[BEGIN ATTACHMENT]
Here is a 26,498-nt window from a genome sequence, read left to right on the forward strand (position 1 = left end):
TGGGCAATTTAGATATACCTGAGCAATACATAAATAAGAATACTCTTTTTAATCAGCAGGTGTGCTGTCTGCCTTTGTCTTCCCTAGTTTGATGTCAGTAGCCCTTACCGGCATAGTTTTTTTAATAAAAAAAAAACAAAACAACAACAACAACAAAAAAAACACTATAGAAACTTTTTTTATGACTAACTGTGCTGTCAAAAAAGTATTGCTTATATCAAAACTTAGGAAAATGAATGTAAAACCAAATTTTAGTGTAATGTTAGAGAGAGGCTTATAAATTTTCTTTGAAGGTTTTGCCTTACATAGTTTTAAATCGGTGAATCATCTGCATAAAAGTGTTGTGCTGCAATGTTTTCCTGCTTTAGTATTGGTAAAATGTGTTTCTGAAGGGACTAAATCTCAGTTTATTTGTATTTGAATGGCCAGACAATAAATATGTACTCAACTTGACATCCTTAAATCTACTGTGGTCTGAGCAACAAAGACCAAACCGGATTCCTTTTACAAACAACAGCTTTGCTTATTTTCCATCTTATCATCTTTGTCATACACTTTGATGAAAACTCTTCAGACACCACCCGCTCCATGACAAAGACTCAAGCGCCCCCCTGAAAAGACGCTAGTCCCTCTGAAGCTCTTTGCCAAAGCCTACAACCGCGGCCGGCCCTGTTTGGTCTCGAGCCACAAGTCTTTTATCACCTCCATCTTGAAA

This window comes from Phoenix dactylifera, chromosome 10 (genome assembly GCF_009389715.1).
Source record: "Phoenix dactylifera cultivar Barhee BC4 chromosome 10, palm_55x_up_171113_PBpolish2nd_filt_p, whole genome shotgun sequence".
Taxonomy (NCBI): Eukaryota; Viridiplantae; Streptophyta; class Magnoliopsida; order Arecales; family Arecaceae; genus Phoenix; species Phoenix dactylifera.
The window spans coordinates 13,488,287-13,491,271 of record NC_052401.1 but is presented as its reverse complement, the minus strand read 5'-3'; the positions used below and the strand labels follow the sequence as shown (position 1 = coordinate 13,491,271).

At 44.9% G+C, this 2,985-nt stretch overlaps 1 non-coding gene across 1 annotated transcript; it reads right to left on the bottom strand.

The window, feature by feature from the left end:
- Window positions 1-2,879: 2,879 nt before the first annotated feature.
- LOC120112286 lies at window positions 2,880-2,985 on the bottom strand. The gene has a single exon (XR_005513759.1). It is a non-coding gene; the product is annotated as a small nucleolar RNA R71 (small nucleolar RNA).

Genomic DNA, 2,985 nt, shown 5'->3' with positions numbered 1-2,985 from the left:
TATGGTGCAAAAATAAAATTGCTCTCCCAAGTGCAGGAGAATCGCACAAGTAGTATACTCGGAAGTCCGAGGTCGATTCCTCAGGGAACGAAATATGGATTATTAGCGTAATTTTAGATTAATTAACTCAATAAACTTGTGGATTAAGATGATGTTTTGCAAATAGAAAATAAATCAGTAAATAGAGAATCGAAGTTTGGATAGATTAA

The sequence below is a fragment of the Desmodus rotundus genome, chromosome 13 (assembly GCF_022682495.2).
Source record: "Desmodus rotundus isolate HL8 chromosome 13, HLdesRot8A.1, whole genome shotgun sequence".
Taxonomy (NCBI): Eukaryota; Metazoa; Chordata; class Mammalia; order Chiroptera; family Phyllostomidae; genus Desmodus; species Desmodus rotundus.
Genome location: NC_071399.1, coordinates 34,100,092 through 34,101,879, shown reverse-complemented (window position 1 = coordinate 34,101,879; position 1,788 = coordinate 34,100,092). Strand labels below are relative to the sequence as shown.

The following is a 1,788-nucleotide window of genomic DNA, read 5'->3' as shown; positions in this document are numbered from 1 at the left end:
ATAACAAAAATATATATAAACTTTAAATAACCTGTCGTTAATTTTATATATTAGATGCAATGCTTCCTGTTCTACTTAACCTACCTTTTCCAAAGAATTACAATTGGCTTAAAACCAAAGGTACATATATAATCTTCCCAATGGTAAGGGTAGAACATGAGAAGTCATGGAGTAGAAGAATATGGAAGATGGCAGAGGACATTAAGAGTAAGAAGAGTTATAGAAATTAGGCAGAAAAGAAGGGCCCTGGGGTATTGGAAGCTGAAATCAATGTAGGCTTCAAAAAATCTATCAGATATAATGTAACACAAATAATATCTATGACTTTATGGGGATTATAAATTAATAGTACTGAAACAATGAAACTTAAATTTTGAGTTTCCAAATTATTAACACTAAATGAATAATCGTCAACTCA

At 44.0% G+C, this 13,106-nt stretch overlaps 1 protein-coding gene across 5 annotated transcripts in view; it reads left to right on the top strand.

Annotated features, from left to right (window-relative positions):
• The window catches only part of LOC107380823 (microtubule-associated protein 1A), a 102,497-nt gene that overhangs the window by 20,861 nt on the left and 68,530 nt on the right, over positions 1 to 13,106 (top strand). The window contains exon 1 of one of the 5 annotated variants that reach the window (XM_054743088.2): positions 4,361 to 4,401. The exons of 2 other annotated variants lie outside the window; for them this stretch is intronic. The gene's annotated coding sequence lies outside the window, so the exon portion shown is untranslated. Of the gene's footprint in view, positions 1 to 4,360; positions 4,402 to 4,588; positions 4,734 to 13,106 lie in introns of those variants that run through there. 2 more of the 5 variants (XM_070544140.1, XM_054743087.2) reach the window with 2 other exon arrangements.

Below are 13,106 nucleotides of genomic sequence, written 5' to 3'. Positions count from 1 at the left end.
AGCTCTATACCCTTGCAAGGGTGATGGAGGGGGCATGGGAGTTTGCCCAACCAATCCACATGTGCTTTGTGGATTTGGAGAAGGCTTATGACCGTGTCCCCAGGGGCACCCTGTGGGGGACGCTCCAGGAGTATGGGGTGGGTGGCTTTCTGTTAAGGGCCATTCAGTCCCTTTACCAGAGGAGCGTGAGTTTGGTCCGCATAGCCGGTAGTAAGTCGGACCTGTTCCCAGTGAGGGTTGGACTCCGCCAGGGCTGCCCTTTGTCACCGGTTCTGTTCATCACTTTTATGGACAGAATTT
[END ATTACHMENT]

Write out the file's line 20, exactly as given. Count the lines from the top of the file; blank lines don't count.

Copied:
Annotated features, from left to right (window-relative positions):